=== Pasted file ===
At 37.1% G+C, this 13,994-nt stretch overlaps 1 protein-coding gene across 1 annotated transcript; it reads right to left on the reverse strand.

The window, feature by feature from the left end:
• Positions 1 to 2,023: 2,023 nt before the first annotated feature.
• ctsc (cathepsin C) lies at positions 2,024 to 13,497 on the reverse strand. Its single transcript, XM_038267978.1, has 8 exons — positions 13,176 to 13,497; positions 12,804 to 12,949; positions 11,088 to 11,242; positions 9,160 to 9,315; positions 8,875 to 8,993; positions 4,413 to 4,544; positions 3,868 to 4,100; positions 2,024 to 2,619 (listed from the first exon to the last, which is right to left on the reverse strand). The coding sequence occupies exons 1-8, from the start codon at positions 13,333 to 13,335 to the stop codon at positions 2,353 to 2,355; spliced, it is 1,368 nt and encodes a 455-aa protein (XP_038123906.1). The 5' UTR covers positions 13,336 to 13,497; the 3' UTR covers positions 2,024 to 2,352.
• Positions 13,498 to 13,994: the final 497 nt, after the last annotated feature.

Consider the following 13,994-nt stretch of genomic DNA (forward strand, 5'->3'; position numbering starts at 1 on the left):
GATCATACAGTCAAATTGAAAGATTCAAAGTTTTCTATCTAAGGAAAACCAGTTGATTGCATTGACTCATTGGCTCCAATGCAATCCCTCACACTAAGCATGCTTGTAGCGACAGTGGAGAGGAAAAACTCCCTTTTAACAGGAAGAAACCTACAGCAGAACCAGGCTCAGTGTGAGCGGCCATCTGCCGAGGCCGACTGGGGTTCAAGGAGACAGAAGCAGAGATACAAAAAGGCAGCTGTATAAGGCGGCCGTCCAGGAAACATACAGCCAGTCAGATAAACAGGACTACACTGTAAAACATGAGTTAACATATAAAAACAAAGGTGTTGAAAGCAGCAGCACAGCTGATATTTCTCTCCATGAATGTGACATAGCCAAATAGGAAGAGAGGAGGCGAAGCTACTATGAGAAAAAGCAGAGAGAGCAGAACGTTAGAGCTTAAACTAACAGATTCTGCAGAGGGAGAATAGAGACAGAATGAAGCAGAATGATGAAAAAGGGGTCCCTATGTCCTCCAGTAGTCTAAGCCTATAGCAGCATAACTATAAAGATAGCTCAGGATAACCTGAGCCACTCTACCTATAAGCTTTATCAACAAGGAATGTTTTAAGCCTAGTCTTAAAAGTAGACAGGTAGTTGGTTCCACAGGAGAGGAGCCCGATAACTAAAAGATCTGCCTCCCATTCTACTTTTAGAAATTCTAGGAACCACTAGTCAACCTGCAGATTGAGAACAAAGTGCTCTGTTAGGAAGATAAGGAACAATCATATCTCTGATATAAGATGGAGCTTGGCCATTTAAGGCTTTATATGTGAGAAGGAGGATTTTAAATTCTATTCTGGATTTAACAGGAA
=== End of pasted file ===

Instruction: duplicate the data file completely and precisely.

At 37.1% G+C, this 13,994-nt stretch overlaps 1 protein-coding gene across 1 annotated transcript; it reads right to left on the reverse strand.

The window, feature by feature from the left end:
• Positions 1 to 2,023: 2,023 nt before the first annotated feature.
• ctsc (cathepsin C) lies at positions 2,024 to 13,497 on the reverse strand. Its single transcript, XM_038267978.1, has 8 exons — positions 13,176 to 13,497; positions 12,804 to 12,949; positions 11,088 to 11,242; positions 9,160 to 9,315; positions 8,875 to 8,993; positions 4,413 to 4,544; positions 3,868 to 4,100; positions 2,024 to 2,619 (listed from the first exon to the last, which is right to left on the reverse strand). The coding sequence occupies exons 1-8, from the start codon at positions 13,333 to 13,335 to the stop codon at positions 2,353 to 2,355; spliced, it is 1,368 nt and encodes a 455-aa protein (XP_038123906.1). The 5' UTR covers positions 13,336 to 13,497; the 3' UTR covers positions 2,024 to 2,352.
• Positions 13,498 to 13,994: the final 497 nt, after the last annotated feature.

Consider the following 13,994-nt stretch of genomic DNA (forward strand, 5'->3'; position numbering starts at 1 on the left):
GATCATACAGTCAAATTGAAAGATTCAAAGTTTTCTATCTAAGGAAAACCAGTTGATTGCATTGACTCATTGGCTCCAATGCAATCCCTCACACTAAGCATGCTTGTAGCGACAGTGGAGAGGAAAAACTCCCTTTTAACAGGAAGAAACCTACAGCAGAACCAGGCTCAGTGTGAGCGGCCATCTGCCGAGGCCGACTGGGGTTCAAGGAGACAGAAGCAGAGATACAAAAAGGCAGCTGTATAAGGCGGCCGTCCAGGAAACATACAGCCAGTCAGATAAACAGGACTACACTGTAAAACATGAGTTAACATATAAAAACAAAGGTGTTGAAAGCAGCAGCACAGCTGATATTTCTCTCCATGAATGTGACATAGCCAAATAGGAAGAGAGGAGGCGAAGCTACTATGAGAAAAAGCAGAGAGAGCAGAACGTTAGAGCTTAAACTAACAGATTCTGCAGAGGGAGAATAGAGACAGAATGAAGCAGAATGATGAAAAAGGGGTCCCTATGTCCTCCAGTAGTCTAAGCCTATAGCAGCATAACTATAAAGATAGCTCAGGATAACCTGAGCCACTCTACCTATAAGCTTTATCAACAAGGAATGTTTTAAGCCTAGTCTTAAAAGTAGACAGGTAGTTGGTTCCACAGGAGAGGAGCCCGATAACTAAAAGATCTGCCTCCCATTCTACTTTTAGAAATTCTAGGAACCACTAGTCAACCTGCAGATTGAGAACAAAGTGCTCTGTTAGGAAGATAAGGAACAATCATATCTCTGATATAAGATGGAGCTTGGCCATTTAAGGCTTTATATGTGAGAAGGAGGATTTTAAATTCTATTCTGGATTTAACAGGAA